You’re an elder or a sister missionary who has just stepped foot off of the plane ride home. The end of your mission is before you, and suddenly, there are looming decisions on your mind. What am I going to do for school? Where am I going to live? What am I going to study? You wonder. But, maybe most of all, your mind is stuck on what everyone told you was the next big step, the one you’re equally terrified and excited for: dating, then marriage.
Who are you going to marry?
The next months and maybe years of your life will be filled with an awkward stumble to figure that out. You’ll go on great dates that never turn into anything, bad dates that you never want to repeat, or maybe no dates, because frankly, you either don’t want to or are terrified to go on them. It may be smooth sailing, but, as it is for most of us, it will probably be rough. Mistakes will be made, feelings will be hurt, and hearts will be broken. Such is dating. It’s a learning process for all of us, and, unfortunately, it sometimes takes a while to learn how to do it right or admit we’re doing it wrong.
That being said, there are five pieces of advice I’ve used in my own life that I think every RM, and really, every single adult, could use to vastly improve their dating experience and make it more enjoyable for all involved. You might try them yourself.
1. Even though marriage is definitely the end goal, you need to put in time to get there.
When I graduated from high school and was starting college, I was immediately overwhelmed by neighbors and ward members who told me, “Now you’ve got to get married!” It influenced my dating life so much that it made me miserable. I took every date seriously, and when it didn’t work out, my confidence took a major hit. I naively expected that marriage would be handed to me if I simply went on dates, and because I expected that, I made marriage far more important than getting to know the guys I dated. I ended up dating guys who were in no way compatible or right for me.
As an RM, you’ve probably had similar experiences. Some of you probably expected (or expect) marriage to just happen once you started dating, and you’ve likely found that that’s not how it works. Others of you have perhaps jumped into serious relationships that did not end well because you were more concerned with getting married than actually loving the person you dated. In this instance, you have to think of dating in terms of teaching the gospel. As member missionaries (and I’m sure as sisters/elders), we are taught that the most inefficient and, in many instances, uncaring thing we can do for those not of our faith is to confront them with why they need to join the church before we even get to know them. You don’t lead people to enjoy the blessings of the gospel simply by telling them they need to be baptized. You do it by expressing love and compassion, by getting to know who they are and learning to love them. Dating, my friends, is a similar experience. You simply cannot expect marriage without being willing to put a lot of time into getting to know and love someone.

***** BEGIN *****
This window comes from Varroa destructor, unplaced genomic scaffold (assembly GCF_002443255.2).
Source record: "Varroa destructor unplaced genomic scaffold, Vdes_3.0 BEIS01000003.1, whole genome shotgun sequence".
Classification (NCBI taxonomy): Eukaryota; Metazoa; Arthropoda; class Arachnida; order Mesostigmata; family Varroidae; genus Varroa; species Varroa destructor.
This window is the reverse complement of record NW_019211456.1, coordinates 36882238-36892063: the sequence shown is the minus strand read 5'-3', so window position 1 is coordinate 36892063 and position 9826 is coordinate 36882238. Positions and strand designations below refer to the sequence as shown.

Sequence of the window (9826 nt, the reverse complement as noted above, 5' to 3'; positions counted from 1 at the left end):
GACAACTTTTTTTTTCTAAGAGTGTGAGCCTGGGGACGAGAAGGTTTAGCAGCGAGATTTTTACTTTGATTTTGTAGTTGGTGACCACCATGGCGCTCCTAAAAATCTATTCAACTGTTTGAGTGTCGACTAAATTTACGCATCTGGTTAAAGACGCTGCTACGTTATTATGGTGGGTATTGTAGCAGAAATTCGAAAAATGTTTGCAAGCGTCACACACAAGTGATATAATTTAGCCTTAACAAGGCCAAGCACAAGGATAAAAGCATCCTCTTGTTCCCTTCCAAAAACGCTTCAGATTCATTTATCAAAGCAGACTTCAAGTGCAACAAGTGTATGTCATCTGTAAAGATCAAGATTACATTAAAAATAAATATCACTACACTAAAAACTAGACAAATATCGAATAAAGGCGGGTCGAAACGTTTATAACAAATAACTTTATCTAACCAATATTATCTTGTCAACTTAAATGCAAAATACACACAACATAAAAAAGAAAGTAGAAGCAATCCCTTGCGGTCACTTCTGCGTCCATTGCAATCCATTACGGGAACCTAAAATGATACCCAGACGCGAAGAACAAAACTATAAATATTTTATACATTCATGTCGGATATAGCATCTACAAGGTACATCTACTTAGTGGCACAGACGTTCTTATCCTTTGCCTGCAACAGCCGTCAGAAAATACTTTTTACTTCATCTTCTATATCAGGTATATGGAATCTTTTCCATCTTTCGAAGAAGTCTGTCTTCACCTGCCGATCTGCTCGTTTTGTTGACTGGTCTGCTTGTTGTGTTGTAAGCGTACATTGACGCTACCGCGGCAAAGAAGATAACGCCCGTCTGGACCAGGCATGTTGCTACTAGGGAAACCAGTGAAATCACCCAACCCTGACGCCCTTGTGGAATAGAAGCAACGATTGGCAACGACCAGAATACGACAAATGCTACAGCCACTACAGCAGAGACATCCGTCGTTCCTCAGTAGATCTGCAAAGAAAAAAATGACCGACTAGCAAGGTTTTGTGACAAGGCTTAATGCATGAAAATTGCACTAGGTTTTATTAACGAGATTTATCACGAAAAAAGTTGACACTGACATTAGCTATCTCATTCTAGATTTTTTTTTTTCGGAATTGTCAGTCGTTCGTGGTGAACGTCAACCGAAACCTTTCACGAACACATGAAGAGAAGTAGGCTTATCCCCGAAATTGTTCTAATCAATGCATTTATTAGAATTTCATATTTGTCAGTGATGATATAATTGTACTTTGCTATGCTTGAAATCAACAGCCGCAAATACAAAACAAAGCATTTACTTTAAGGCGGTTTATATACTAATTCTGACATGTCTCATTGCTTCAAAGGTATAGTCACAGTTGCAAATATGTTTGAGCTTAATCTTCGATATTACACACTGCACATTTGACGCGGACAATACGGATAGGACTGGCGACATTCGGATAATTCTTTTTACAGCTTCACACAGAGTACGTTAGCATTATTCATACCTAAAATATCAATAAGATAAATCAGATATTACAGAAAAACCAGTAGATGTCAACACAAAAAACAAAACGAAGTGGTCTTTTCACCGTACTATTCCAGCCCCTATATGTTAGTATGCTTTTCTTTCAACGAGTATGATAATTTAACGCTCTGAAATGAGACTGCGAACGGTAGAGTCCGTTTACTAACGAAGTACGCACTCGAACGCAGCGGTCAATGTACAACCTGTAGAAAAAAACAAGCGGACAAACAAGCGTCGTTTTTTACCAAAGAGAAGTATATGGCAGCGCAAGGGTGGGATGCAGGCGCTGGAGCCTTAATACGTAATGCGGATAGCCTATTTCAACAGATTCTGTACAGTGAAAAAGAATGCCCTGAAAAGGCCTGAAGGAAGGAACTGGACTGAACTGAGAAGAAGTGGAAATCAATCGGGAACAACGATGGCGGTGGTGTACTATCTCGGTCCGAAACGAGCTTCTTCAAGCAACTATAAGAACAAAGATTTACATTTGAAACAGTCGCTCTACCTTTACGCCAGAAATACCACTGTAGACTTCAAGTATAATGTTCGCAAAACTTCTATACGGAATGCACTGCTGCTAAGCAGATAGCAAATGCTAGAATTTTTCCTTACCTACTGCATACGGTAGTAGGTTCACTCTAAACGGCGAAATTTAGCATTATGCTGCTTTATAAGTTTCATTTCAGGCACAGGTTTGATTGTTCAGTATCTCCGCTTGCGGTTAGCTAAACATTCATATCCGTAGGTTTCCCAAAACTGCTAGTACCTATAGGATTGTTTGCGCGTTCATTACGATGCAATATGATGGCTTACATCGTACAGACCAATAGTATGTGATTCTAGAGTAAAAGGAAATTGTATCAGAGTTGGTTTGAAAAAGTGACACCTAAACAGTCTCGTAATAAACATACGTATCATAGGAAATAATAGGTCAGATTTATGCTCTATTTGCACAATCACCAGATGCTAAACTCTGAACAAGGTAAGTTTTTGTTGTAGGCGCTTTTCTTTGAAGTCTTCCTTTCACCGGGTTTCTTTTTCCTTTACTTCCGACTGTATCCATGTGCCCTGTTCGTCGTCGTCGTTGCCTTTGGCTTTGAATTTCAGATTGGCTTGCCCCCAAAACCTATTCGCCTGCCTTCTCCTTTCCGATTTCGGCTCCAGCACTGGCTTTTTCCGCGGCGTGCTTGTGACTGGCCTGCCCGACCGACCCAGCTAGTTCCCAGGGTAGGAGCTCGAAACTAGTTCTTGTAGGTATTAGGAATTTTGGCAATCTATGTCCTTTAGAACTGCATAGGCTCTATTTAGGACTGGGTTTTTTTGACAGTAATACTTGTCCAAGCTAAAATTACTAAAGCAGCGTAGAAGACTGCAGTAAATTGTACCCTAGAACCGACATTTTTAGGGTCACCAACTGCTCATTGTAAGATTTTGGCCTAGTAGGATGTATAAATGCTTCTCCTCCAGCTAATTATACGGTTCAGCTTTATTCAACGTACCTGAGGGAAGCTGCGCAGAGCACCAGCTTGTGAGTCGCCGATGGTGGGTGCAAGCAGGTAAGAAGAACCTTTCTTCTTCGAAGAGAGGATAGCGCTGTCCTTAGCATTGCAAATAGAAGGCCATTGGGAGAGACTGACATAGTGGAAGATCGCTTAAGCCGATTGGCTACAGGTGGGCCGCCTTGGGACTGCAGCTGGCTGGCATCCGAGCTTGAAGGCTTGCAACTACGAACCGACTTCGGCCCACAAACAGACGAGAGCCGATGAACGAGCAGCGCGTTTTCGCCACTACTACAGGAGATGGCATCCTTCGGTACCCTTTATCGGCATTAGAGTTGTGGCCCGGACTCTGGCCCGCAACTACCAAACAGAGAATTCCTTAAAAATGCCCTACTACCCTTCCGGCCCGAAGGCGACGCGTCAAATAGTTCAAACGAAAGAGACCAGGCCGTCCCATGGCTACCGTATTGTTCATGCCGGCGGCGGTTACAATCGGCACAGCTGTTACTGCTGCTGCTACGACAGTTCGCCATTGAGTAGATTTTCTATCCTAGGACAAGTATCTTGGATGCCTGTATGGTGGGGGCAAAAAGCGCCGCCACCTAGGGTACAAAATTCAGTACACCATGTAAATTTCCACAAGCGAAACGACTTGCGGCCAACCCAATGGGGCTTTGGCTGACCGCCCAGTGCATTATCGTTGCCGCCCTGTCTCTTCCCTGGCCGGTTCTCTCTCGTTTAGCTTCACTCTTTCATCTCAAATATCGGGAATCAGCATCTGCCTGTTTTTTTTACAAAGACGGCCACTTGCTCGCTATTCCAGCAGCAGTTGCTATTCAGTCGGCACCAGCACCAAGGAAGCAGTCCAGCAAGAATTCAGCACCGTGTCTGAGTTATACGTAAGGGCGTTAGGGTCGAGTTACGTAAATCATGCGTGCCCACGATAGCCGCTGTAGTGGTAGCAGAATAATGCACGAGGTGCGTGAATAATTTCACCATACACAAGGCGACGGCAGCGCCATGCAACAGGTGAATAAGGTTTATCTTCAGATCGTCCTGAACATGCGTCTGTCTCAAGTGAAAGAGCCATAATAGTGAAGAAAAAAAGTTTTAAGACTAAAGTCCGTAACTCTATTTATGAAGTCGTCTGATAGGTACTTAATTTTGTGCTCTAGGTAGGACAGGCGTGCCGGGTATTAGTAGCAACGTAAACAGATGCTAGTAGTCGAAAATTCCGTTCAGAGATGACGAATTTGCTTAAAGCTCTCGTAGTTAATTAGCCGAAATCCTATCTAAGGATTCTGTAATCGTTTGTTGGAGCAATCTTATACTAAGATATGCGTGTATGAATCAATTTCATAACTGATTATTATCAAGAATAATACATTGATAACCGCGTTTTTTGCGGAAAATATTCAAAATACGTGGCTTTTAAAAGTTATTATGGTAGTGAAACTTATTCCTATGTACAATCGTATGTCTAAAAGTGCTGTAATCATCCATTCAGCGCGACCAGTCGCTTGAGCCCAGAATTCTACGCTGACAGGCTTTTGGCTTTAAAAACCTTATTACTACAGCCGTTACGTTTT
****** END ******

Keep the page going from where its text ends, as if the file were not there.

If being married is more important to you than the actual person you choose to spend eternity with, you’re building up to disaster. Seek out your desire to marry, but most importantly, concern yourself with getting to know and perhaps love those you date. All good things take time.
2. Use physical affection sparingly and meaningfully.
When dating someone you really like post-mission, you may really want to hold their hand or kiss them. Please take care to limit your physical affection and analyze your motives for using it when you do. Holding a person’s hand or kissing them early on at the risk of deciding you don’t want to date them later is not only emotionally confusing for the other person, but indicative that your intentions are not actually centered on the person you like at all, but yourself. Physical affection is a powerful way to deepen connection between two people, and without caution, too much affection and improper affection can lead to serious heartache and confusion. “Making up for what you lost in two years of famine,” as a mission is sometimes referred to, is reckless and selfish, and it can lead to greater mistakes down the road.